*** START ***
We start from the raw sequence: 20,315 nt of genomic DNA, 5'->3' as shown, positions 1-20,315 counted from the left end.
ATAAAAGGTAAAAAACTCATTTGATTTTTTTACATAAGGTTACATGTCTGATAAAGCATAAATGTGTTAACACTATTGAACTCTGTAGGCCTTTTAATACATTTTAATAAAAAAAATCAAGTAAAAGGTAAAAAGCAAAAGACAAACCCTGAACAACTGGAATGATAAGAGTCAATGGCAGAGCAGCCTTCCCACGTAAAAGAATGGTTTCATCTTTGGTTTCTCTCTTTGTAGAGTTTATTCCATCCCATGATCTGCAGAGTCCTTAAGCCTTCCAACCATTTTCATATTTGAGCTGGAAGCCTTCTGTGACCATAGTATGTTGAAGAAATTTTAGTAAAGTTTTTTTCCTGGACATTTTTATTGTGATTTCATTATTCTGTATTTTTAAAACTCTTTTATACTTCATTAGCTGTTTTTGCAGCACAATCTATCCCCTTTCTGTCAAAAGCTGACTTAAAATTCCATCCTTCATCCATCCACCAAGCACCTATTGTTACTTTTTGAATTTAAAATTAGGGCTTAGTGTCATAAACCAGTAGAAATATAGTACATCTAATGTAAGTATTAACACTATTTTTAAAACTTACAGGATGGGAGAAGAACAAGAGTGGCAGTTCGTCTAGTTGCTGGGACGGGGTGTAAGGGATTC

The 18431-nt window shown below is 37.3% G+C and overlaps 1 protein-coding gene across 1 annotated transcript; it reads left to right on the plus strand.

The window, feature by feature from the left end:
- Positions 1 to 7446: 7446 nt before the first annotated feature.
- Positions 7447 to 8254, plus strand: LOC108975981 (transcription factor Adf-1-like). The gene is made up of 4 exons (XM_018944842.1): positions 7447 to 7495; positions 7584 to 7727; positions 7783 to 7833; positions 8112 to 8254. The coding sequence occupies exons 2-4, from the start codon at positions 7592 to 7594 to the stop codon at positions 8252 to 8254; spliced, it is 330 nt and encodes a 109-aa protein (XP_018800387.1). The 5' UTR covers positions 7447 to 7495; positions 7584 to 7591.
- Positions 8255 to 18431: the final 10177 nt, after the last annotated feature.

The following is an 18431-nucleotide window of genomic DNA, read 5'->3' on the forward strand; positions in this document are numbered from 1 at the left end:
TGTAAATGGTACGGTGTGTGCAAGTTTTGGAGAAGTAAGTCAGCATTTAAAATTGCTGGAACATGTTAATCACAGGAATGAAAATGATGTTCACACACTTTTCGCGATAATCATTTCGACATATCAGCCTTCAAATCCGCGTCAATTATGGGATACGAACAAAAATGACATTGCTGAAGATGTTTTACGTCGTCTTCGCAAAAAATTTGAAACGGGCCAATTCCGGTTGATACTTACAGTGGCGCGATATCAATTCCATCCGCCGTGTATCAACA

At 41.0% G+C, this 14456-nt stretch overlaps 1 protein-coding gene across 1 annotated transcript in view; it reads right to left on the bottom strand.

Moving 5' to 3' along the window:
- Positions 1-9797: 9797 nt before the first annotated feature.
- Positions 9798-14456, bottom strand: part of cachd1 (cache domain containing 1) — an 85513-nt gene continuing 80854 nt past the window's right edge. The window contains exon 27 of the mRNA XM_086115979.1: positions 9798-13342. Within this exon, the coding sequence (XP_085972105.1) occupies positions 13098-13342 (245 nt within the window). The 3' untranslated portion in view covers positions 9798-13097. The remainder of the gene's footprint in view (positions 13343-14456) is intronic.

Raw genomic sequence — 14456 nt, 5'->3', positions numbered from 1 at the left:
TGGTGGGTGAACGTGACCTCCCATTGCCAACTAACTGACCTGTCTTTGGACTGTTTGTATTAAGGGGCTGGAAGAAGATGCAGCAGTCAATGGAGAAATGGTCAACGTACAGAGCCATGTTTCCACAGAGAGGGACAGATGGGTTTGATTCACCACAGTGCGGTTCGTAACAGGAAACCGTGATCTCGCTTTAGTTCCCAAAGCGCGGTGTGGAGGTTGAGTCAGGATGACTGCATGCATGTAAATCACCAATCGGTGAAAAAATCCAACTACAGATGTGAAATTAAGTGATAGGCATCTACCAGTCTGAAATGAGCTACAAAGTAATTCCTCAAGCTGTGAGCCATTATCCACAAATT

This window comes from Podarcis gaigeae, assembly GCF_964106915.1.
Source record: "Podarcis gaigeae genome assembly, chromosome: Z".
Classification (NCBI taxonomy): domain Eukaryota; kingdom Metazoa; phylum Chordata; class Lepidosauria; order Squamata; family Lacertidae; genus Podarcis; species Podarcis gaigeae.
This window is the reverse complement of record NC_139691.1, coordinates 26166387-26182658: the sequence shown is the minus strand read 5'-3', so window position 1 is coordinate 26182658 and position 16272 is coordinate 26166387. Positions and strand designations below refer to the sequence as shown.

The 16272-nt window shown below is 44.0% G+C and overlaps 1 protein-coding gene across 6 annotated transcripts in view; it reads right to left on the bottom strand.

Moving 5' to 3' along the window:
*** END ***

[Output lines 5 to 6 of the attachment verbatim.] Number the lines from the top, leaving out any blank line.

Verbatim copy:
- Positions 1 to 7446: 7446 nt before the first annotated feature.
- Positions 7447 to 8254, plus strand: LOC108975981 (transcription factor Adf-1-like). The gene is made up of 4 exons (XM_018944842.1): positions 7447 to 7495; positions 7584 to 7727; positions 7783 to 7833; positions 8112 to 8254. The coding sequence occupies exons 2-4, from the start codon at positions 7592 to 7594 to the stop codon at positions 8252 to 8254; spliced, it is 330 nt and encodes a 109-aa protein (XP_018800387.1). The 5' UTR covers positions 7447 to 7495; positions 7584 to 7591.